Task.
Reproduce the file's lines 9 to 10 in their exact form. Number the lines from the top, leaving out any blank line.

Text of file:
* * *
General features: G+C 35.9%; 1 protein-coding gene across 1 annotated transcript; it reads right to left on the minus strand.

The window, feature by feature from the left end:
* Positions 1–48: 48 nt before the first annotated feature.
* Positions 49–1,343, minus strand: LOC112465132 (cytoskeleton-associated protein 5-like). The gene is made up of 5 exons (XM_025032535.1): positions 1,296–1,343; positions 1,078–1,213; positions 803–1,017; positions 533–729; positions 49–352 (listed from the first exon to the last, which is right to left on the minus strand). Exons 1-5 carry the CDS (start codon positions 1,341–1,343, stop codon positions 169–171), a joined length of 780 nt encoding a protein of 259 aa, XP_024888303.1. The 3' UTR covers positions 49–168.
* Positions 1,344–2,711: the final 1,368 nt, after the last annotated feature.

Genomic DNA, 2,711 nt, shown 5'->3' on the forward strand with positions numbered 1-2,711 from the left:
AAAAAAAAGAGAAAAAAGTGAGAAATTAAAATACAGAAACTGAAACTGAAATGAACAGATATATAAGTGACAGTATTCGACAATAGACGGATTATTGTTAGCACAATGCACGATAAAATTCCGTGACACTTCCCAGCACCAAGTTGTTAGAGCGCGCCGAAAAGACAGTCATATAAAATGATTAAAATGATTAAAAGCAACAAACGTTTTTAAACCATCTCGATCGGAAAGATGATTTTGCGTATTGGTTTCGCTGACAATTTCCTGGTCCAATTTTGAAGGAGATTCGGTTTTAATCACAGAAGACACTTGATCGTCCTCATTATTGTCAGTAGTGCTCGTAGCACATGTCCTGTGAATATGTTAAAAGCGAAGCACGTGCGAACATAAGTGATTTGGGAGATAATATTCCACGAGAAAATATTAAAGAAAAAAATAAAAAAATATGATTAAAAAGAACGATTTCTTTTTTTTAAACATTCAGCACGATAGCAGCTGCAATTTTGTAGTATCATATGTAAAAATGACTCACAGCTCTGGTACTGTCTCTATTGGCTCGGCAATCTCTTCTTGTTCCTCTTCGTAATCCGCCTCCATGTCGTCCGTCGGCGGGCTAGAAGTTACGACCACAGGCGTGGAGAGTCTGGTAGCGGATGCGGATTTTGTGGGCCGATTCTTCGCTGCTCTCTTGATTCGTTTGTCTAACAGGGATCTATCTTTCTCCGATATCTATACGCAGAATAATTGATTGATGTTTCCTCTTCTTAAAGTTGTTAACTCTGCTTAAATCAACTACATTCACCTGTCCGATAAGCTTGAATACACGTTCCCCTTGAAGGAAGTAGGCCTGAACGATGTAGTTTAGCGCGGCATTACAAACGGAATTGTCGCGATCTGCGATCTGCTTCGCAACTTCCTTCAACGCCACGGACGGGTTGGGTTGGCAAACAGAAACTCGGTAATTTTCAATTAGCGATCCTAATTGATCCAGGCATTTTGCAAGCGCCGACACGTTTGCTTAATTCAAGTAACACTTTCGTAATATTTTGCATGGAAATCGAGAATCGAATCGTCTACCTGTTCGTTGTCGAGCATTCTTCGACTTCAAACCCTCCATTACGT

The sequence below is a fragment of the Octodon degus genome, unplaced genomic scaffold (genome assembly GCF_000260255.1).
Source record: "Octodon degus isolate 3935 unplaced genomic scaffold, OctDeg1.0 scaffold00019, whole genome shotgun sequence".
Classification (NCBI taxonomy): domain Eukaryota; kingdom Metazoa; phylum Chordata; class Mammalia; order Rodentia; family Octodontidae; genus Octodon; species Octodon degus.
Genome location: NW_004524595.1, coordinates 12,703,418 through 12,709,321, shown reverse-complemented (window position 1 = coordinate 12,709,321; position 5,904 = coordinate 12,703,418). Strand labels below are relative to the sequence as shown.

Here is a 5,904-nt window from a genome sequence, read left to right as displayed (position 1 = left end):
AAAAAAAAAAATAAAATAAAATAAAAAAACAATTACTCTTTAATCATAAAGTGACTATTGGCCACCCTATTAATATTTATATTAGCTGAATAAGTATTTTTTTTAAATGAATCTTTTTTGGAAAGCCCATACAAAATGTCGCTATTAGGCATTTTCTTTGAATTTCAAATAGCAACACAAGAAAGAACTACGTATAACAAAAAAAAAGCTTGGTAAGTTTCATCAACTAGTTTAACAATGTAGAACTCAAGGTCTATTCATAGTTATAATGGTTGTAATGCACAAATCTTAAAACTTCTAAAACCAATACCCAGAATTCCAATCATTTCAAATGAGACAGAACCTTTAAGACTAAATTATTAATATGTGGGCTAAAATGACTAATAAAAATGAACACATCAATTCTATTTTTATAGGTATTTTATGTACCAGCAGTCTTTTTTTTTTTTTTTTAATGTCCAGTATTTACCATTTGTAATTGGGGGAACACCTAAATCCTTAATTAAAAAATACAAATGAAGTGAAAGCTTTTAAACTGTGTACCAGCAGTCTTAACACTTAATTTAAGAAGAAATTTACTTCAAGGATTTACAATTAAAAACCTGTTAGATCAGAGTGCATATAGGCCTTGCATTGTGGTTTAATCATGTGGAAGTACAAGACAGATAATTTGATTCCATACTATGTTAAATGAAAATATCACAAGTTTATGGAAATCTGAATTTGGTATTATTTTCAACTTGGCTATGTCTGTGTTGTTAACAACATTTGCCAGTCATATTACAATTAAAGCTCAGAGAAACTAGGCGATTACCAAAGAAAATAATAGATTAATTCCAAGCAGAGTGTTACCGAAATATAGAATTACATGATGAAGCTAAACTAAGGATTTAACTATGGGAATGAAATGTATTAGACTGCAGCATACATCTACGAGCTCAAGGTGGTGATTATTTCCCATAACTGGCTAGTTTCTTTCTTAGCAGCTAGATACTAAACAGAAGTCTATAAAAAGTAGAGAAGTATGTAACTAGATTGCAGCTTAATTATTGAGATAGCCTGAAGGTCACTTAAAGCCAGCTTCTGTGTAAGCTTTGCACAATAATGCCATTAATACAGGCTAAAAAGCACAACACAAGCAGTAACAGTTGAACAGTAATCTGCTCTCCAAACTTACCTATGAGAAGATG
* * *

Source record: "Octodon degus isolate 3935 unplaced genomic scaffold, OctDeg1.0 scaffold00019, whole genome shotgun sequence".
Classification (NCBI taxonomy): domain Eukaryota; kingdom Metazoa; phylum Chordata; class Mammalia; order Rodentia; family Octodontidae; genus Octodon; species Octodon degus.